Sept. 16, 2014, Toronto - For Sandy Hill, a volunteer firefighter from Nova Scotia, the opportunity to train for aircraft rescue fire fighting is rare.
September 15, 2014 By Maria Church
“We definitely do training at home, but to be able to get to a mock tarmac, see the heat inside of the fuselage and experience that, is very exhilarating,” she said.
Hill was given that rare opportunity Saturday when she, along with 131 other firefighters, took part in third annual Firefighter Training Day hosted by Fire Fighting in Canada at the Fire and Emergency Services Training Institute (FESTI) in Toronto. The day-long event was offered for free to all participants thanks to sponsors Scott Safety, M&L Supply, Canadian Safety Equipment, and Fort Garry Fire Trucks.
This year’s trainees were divided into six hands-on training courses – firefighter survival, auto extrication, command and control, live fire, aircraft rescue, and patient packaging and triage.
The specialized training was an opportunity for career and volunteer firefighters to hone their skills and, for some, to use training equipment not readily available in their regions.
Hill, a volunteer firefighter in Canning, N.S., for the past six years, was one of 14 participants in the aircraft rescue course and said her goal was to train in a scenario outside of structural fire fighting.
“Using the vantage point of the crash trucks, using turrets, (and), rather than on the ground, seeing it from a different perspective was really, really exciting,” Hill said.
The weather stayed cool with bouts of rain throughout the day, the perfect temperature for the firefighters, spread out across FESTI’s expansive practical training area, which includes a confined-spaces building, rescue tower, burn building, aircraft training mock-ups and auto-extrication area.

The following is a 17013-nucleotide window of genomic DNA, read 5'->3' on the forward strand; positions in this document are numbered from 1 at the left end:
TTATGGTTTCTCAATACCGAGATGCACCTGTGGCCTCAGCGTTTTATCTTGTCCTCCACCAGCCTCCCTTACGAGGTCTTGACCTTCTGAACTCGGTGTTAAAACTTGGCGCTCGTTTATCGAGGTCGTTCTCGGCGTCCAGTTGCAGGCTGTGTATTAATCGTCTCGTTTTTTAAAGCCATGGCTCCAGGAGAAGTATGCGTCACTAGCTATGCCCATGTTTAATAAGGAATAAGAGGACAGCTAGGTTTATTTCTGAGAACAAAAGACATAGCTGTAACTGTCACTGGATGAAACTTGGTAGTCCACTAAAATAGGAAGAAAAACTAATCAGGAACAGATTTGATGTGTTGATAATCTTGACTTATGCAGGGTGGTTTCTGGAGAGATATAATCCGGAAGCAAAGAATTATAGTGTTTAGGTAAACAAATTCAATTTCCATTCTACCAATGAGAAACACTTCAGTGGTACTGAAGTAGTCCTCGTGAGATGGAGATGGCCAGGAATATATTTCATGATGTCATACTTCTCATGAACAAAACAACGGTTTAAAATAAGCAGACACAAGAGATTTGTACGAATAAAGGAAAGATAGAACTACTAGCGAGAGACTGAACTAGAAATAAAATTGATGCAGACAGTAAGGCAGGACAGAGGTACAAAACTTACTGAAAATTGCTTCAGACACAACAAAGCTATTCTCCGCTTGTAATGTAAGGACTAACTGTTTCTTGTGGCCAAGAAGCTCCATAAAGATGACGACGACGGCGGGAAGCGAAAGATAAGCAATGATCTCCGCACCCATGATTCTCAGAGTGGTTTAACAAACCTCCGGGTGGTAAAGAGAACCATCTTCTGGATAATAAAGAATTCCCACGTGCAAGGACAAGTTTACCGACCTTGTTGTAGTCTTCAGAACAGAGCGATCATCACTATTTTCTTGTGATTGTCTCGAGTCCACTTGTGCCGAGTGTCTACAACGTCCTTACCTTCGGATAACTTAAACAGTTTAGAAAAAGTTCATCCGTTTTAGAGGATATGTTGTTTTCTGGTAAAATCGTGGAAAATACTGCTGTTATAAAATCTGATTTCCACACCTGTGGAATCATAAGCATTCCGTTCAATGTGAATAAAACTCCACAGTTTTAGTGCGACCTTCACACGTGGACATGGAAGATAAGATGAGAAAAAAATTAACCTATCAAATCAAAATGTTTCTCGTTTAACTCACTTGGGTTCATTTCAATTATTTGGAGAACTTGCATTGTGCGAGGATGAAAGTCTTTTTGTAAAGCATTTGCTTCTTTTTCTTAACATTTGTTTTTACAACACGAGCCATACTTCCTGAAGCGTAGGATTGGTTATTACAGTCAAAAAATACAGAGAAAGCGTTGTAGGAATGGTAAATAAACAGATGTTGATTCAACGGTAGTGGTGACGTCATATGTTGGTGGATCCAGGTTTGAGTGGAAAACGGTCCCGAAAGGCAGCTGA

Guided by some of Canada’s top instructors of specialized fire fighting, trainees were taken through various drills and scenarios, some to build-up practical skills such as egress in the firefighter survival course and stabilization techniques in auto ex, and some theoretical such as those taught in patient packaging and triage or command and control.
But you can’t beat the aircraft rescue course for visual drama. Again and again, firefighters seated in pumper tankers or advancing from the ground, doused the massive, propane-fueled flames of the aircraft training mockups.
“My favourite part was probably climbing up on the wing to do the fire attack because it’s not something you do every day,” said Victoria Mckee, a volunteer firefighter with the Halifax Regional Municipality, after aircraft rescue course wrapped up. “Obviously dragging the hose on a slippery wing was quite challenging but it was very fun.
“It was an absolutely fantastic course; I would recommend it to everybody.”
Learn more about Firefighter Training Day
Read our story on Firefighter Career Expo
Check out our Facebook gallery of photos from Training Day and Career Expo 2014 .
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